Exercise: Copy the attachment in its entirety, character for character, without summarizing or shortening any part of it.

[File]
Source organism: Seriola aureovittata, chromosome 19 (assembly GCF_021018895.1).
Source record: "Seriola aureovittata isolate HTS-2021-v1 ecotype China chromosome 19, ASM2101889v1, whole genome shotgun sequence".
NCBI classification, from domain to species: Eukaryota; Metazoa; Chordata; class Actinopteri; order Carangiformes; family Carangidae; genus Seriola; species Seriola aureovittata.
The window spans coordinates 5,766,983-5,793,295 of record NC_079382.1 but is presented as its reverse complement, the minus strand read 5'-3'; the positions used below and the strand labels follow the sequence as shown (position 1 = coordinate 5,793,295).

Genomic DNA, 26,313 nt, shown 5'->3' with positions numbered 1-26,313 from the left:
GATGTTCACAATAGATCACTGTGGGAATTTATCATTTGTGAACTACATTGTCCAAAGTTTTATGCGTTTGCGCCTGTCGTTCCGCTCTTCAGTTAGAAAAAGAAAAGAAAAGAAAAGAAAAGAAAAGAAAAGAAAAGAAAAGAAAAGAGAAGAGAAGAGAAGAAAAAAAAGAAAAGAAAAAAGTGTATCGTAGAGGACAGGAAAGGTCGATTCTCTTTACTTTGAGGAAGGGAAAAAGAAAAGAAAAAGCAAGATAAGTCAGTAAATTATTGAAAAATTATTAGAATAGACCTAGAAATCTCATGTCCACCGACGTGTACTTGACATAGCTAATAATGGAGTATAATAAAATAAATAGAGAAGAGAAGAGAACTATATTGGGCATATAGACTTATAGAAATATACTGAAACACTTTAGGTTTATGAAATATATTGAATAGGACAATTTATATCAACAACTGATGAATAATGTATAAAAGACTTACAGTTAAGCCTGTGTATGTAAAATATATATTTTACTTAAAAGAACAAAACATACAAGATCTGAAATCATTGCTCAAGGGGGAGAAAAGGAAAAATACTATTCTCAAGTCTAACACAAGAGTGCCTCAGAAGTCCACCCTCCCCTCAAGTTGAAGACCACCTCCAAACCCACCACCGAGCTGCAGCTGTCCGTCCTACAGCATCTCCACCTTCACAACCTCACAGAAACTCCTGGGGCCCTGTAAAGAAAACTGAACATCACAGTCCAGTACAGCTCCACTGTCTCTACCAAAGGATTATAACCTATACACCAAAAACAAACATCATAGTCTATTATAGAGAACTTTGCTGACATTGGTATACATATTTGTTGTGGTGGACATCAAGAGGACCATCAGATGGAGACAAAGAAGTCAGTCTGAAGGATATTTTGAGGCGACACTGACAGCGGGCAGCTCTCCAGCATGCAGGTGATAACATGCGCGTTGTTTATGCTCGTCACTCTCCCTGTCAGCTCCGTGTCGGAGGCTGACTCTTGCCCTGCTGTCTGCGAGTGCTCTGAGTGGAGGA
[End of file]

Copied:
Source organism: Seriola aureovittata, chromosome 19 (assembly GCF_021018895.1).
Source record: "Seriola aureovittata isolate HTS-2021-v1 ecotype China chromosome 19, ASM2101889v1, whole genome shotgun sequence".
NCBI classification, from domain to species: Eukaryota; Metazoa; Chordata; class Actinopteri; order Carangiformes; family Carangidae; genus Seriola; species Seriola aureovittata.
The window spans coordinates 5,766,983-5,793,295 of record NC_079382.1 but is presented as its reverse complement, the minus strand read 5'-3'; the positions used below and the strand labels follow the sequence as shown (position 1 = coordinate 5,793,295).

Genomic DNA, 26,313 nt, shown 5'->3' with positions numbered 1-26,313 from the left:
GATGTTCACAATAGATCACTGTGGGAATTTATCATTTGTGAACTACATTGTCCAAAGTTTTATGCGTTTGCGCCTGTCGTTCCGCTCTTCAGTTAGAAAAAGAAAAGAAAAGAAAAGAAAAGAAAAGAAAAGAAAAGAAAAGAAAAGAGAAGAGAAGAGAAGAAAAAAAAGAAAAGAAAAAAGTGTATCGTAGAGGACAGGAAAGGTCGATTCTCTTTACTTTGAGGAAGGGAAAAAGAAAAGAAAAAGCAAGATAAGTCAGTAAATTATTGAAAAATTATTAGAATAGACCTAGAAATCTCATGTCCACCGACGTGTACTTGACATAGCTAATAATGGAGTATAATAAAATAAATAGAGAAGAGAAGAGAACTATATTGGGCATATAGACTTATAGAAATATACTGAAACACTTTAGGTTTATGAAATATATTGAATAGGACAATTTATATCAACAACTGATGAATAATGTATAAAAGACTTACAGTTAAGCCTGTGTATGTAAAATATATATTTTACTTAAAAGAACAAAACATACAAGATCTGAAATCATTGCTCAAGGGGGAGAAAAGGAAAAATACTATTCTCAAGTCTAACACAAGAGTGCCTCAGAAGTCCACCCTCCCCTCAAGTTGAAGACCACCTCCAAACCCACCACCGAGCTGCAGCTGTCCGTCCTACAGCATCTCCACCTTCACAACCTCACAGAAACTCCTGGGGCCCTGTAAAGAAAACTGAACATCACAGTCCAGTACAGCTCCACTGTCTCTACCAAAGGATTATAACCTATACACCAAAAACAAACATCATAGTCTATTATAGAGAACTTTGCTGACATTGGTATACATATTTGTTGTGGTGGACATCAAGAGGACCATCAGATGGAGACAAAGAAGTCAGTCTGAAGGATATTTTGAGGCGACACTGACAGCGGGCAGCTCTCCAGCATGCAGGTGATAACATGCGCGTTGTTTATGCTCGTCACTCTCCCTGTCAGCTCCGTGTCGGAGGCTGACTCTTGCCCTGCTGTCTGCGAGTGCTCTGAGTGGAGGA